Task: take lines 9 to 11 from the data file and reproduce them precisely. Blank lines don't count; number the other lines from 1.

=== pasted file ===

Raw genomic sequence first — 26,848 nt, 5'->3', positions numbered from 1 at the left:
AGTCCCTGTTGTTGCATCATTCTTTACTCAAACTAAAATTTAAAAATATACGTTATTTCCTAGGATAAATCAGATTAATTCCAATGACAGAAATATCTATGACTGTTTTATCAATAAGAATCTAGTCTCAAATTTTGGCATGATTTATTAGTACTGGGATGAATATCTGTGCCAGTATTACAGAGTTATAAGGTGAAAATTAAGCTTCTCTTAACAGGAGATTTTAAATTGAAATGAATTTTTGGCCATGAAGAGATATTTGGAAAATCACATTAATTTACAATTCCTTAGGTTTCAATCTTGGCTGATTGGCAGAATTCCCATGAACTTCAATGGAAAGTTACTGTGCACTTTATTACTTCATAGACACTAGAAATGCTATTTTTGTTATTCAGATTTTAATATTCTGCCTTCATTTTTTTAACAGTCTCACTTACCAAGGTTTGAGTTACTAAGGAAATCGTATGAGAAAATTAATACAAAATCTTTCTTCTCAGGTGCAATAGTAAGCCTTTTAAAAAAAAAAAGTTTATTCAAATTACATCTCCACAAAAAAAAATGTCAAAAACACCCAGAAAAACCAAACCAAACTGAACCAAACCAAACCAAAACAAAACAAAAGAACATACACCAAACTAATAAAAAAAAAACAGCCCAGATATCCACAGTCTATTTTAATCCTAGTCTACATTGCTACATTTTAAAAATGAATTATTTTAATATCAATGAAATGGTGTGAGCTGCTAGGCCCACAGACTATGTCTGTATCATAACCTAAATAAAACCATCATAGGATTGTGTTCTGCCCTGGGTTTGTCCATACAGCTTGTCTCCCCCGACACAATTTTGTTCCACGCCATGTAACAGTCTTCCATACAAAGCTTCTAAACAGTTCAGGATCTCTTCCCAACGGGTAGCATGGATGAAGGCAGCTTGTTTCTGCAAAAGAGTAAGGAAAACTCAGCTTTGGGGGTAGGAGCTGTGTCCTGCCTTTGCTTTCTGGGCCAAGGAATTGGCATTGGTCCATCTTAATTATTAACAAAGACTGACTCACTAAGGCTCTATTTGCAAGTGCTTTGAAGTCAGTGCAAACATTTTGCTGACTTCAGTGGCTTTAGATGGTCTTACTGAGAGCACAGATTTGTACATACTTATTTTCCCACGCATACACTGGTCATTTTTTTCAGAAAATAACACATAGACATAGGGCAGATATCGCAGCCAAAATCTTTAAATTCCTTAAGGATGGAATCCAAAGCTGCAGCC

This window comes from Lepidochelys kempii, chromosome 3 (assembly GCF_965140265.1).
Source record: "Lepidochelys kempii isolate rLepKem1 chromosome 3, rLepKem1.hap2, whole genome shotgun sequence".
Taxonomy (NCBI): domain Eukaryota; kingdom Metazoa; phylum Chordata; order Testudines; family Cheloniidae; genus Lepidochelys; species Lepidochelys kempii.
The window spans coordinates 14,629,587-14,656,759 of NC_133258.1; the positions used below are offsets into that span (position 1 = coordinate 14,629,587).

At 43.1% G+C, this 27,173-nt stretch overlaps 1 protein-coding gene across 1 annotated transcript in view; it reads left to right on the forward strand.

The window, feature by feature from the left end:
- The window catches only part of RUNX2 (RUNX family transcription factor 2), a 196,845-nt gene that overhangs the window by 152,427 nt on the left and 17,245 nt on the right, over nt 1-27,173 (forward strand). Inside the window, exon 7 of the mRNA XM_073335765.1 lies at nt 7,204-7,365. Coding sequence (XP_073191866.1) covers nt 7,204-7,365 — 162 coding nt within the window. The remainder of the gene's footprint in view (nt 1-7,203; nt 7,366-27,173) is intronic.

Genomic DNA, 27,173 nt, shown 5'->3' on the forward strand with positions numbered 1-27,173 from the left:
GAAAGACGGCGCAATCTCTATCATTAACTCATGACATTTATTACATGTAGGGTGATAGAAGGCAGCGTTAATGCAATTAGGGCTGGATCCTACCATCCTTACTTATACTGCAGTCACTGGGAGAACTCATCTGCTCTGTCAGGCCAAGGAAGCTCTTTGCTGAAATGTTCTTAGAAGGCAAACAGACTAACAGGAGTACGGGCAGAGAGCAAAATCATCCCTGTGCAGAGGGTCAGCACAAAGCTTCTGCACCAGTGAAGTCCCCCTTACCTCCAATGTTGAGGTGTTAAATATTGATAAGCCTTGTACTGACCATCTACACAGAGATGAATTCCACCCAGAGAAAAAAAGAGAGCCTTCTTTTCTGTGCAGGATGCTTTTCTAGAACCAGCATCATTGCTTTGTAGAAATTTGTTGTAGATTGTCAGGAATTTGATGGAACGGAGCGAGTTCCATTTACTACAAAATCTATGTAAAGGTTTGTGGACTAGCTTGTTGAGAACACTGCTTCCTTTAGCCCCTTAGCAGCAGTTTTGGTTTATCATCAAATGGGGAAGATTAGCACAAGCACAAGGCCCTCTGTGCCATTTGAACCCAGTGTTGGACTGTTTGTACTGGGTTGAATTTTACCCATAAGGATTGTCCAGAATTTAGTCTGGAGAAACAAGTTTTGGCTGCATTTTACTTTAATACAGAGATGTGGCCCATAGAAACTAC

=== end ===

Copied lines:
- The window catches only part of RUNX2 (RUNX family transcription factor 2), a 196,845-nt gene that overhangs the window by 152,427 nt on the left and 17,245 nt on the right, over nt 1-27,173 (forward strand). Inside the window, exon 7 of the mRNA XM_073335765.1 lies at nt 7,204-7,365. Coding sequence (XP_073191866.1) covers nt 7,204-7,365 — 162 coding nt within the window. The remainder of the gene's footprint in view (nt 1-7,203; nt 7,366-27,173) is intronic.

Genomic DNA, 27,173 nt, shown 5'->3' on the forward strand with positions numbered 1-27,173 from the left:
GAAAGACGGCGCAATCTCTATCATTAACTCATGACATTTATTACATGTAGGGTGATAGAAGGCAGCGTTAATGCAATTAGGGCTGGATCCTACCATCCTTACTTATACTGCAGTCACTGGGAGAACTCATCTGCTCTGTCAGGCCAAGGAAGCTCTTTGCTGAAATGTTCTTAGAAGGCAAACAGACTAACAGGAGTACGGGCAGAGAGCAAAATCATCCCTGTGCAGAGGGTCAGCACAAAGCTTCTGCACCAGTGAAGTCCCCCTTACCTCCAATGTTGAGGTGTTAAATATTGATAAGCCTTGTACTGACCATCTACACAGAGATGAATTCCACCCAGAGAAAAAAAGAGAGCCTTCTTTTCTGTGCAGGATGCTTTTCTAGAACCAGCATCATTGCTTTGTAGAAATTTGTTGTAGATTGTCAGGAATTTGATGGAACGGAGCGAGTTCCATTTACTACAAAATCTATGTAAAGGTTTGTGGACTAGCTTGTTGAGAACACTGCTTCCTTTAGCCCCTTAGCAGCAGTTTTGGTTTATCATCAAATGGGGAAGATTAGCACAAGCACAAGGCCCTCTGTGCCATTTGAACCCAGTGTTGGACTGTTTGTACTGGGTTGAATTTTACCCATAAGGATTGTCCAGAATTTAGTCTGGAGAAACAAGTTTTGGCTGCATTTTACTTTAATACAGAGATGTGGCCCATAGAAACTAC